How dangerous is a 'dirty bomb'? Top nuclear scientist explains

On the eve of the anniversary of the Pokhran explosions, KS Pradeepkumar busts some of the commonly held myths about dirty bombs and says India is well prepared to detect such devices.

PTI May 10, 2016 16:30:29 IST
How dangerous is a 'dirty bomb'? Top nuclear scientist explains

Mumbai: More than a Hiroshima or Nagasaki- type atom bomb today, security agencies worry about the use of a 'dirty bomb', especially by terrorists. So how dangerous is a 'dirty bomb' or an explosive-laced with radioactive material?

How dangerous is a dirty bomb Top nuclear scientist explains

View of the radioactive plume from the bomb dropped on Nagasaki City, as seen from 9.6 km away, in Koyagi-jima, Japan, August 9, 1945. Getty images

On the eve of the anniversary of the Pokhran explosions, KS Pradeepkumar, head of emergency preparedness for India's main nuclear laboratory Bhabha Atomic Research Center, busts some of the commonly held myths about dirty bombs and says India is well prepared to detect such devices, thanks to a countrywide network.

Excerpts from an interview.

These days there is a lot of fear of something called a 'dirty-bomb'. What is a dirty bomb?

Dirty means it is dirty, that is it will not really harm you but it makes you uncomfortable. See it is like getting dirt on your dress that does not mean you are going to die or that your health is in trouble but definitely, you have to go and change your dress. Same way, a dirty bomb, which normally like any other  explosive has some effect, but since it is integrated with radioactive material and after an explosion that radioactivity could spread out.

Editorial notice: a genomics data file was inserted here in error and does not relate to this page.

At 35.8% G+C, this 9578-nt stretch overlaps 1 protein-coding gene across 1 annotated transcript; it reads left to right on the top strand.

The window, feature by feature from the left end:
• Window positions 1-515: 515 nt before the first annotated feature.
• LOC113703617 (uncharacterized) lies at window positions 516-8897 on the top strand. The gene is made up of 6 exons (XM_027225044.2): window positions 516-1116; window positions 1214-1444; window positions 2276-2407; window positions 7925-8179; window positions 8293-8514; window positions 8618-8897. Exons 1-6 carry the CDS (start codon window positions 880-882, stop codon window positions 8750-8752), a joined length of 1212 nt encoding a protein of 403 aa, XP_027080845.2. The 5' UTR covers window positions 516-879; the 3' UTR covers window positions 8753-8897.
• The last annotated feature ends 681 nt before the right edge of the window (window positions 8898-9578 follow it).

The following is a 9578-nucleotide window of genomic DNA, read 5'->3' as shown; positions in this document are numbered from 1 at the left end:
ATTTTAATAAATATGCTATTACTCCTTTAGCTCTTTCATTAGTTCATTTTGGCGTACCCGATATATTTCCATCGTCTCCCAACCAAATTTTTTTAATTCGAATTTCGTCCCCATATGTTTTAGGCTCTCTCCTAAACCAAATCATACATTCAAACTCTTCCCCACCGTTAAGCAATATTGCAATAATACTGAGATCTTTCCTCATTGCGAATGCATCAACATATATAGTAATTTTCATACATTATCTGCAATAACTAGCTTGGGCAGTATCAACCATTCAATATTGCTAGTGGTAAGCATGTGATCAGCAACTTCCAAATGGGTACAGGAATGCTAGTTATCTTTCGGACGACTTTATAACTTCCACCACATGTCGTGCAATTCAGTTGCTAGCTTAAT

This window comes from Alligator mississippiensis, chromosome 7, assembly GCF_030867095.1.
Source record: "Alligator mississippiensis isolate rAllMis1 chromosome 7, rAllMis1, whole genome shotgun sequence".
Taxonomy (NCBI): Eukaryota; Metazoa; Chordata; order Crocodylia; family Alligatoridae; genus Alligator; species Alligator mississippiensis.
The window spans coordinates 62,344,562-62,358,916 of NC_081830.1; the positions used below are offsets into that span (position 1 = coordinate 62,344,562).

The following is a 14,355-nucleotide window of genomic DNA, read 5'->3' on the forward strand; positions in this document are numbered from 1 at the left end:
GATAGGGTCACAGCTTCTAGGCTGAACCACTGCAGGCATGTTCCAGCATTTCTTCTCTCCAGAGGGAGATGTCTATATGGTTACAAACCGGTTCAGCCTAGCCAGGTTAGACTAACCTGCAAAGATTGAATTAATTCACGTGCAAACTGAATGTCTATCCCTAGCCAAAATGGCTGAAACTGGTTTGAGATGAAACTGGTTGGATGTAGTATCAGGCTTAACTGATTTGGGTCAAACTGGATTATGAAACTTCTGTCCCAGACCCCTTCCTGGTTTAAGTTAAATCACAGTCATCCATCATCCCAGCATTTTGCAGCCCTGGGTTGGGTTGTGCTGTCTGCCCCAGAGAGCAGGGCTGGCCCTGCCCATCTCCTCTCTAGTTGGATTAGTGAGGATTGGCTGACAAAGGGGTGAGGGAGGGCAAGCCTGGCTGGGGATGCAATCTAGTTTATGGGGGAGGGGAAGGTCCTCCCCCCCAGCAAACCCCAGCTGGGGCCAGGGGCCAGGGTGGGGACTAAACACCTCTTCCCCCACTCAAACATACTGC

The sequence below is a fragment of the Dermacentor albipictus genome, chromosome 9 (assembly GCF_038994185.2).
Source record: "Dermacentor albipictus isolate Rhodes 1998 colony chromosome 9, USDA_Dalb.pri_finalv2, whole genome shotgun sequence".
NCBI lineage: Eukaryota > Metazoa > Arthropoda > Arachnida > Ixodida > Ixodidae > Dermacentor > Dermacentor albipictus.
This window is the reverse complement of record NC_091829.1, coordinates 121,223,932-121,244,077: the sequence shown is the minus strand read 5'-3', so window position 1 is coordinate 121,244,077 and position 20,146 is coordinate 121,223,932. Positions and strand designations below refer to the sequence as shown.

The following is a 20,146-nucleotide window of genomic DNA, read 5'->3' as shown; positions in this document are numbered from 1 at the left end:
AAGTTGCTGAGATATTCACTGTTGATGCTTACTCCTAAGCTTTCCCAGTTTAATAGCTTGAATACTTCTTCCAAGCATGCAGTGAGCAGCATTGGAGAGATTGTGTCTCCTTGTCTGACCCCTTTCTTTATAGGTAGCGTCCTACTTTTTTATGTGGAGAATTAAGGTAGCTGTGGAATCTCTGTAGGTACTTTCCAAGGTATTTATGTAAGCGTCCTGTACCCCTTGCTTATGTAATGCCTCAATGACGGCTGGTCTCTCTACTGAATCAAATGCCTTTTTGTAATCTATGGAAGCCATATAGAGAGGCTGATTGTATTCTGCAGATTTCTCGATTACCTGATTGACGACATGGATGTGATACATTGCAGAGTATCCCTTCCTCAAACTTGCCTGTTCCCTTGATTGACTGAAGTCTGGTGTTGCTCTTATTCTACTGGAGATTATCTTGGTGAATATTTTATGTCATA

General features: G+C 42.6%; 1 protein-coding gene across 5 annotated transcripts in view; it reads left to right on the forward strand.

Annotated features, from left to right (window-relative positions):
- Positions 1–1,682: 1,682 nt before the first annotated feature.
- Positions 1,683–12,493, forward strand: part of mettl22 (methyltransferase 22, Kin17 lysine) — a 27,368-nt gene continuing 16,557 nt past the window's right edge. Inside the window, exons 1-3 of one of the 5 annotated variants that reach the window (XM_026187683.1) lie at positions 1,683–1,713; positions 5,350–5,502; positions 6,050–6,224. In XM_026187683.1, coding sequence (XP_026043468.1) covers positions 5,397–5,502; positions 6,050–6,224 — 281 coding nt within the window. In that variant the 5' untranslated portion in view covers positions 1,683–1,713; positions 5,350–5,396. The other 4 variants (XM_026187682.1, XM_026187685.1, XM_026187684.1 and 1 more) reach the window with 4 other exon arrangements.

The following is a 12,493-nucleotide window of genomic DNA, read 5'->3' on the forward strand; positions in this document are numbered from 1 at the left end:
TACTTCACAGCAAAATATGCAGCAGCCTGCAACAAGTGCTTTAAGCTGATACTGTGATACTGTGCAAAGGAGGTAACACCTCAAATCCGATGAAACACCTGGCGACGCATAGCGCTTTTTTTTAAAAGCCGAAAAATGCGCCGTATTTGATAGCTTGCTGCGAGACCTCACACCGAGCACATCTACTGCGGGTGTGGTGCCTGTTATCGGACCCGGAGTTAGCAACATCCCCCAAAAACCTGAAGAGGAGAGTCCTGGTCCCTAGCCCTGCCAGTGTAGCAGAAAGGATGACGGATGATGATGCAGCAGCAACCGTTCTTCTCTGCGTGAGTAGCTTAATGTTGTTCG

Therefore, there is a chance of contamination on your body, even contamination on your dress,
so definitely it calls for a decontamination of the people who are nearby. It also calls for a decontamination of the area.

Therefore, it is not in terms of a casualty or a serious  injury we are worried about a dirty bomb, or what is called a radiological dispersal device. The concern is about the fear it may inject into the people because very large number of people will believe that they are all affected because they are all contaminated. It causes disruption.

But what are the materials, which can be used to make a dirty bomb?
First of all a dirty bomb has never been used anywhere in the world. Nevertheless, it is mentioned that there were attempts made where people have tried to make one using radioactive Cesium-137 and explosives like RDX. It has never been used in India.

What is feared is that since the use of radioactive sources and radioisotopes is increasing in a very significant way world over. Moreover, in some places the security of sources is not fully ensured. Hence, there are cases of lost sources, misplaced sources etc.

These orphan sources can get into the hands of the bad-boys. It is believed that they can integrate these with explosives, and they can use it. However, it has never been used.

But is it not dangerous to handle radioactive sources?
It is indeed so it is also a big challenge for those bad people who could try to assemble such devices, that is one of the reasons why assembling them has not been successful. Compared to the conventional explosives, whoever tries to integrate radioactive sources like Cesium-137 or Cobalt-60, they are all high-energy gamma emitters.

Therefore, during the assembly itself, even if one spends more than few minutes, the bad boys will get very high radiation exposure and will fall sick.

So you are saying that if a terrorist has to use it, then the likelihood of the terrorist himself being exposed to such serious doses of radiation is high. Is that what you are saying?
Yes, unless, until they manage it with many remote controlled mechanisms, and if it is not shielded, they themselves would be subjected to high radiation field. Not only will they get affected, the pain will be extremely severe, so keeping it a secret will be very difficult from the

Unlike conventional explosives transporting dirty bombs is very difficult. Escaping detection is almost impossible since transport of radioactive material is very difficult.

Either it requires extremely large quantity of shielding like say by using hundreds of kilograms of lead. In that case, the person will be moving about in a suspicious way, since it is hard to carry so much weight, or it will be a group of people. If enough shielding is not there, even the vehicle he is using, co-passengers, driver, they will all start getting a radiation exposure syndrome or acute radiation syndrome.